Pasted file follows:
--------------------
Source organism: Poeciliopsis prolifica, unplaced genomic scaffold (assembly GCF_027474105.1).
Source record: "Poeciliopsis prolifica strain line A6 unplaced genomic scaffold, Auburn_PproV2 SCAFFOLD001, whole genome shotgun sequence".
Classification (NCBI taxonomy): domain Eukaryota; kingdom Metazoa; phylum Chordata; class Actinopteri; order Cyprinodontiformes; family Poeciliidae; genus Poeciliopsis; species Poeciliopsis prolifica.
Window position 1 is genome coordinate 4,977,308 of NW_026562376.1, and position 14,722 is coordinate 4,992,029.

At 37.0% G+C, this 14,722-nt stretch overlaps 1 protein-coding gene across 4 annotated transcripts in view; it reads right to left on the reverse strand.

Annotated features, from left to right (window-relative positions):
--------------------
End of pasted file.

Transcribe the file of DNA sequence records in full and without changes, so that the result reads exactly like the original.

Source organism: Poeciliopsis prolifica, unplaced genomic scaffold (assembly GCF_027474105.1).
Source record: "Poeciliopsis prolifica strain line A6 unplaced genomic scaffold, Auburn_PproV2 SCAFFOLD001, whole genome shotgun sequence".
Classification (NCBI taxonomy): domain Eukaryota; kingdom Metazoa; phylum Chordata; class Actinopteri; order Cyprinodontiformes; family Poeciliidae; genus Poeciliopsis; species Poeciliopsis prolifica.
Window position 1 is genome coordinate 4,977,308 of NW_026562376.1, and position 14,722 is coordinate 4,992,029.

At 37.0% G+C, this 14,722-nt stretch overlaps 1 protein-coding gene across 4 annotated transcripts in view; it reads right to left on the reverse strand.

Annotated features, from left to right (window-relative positions):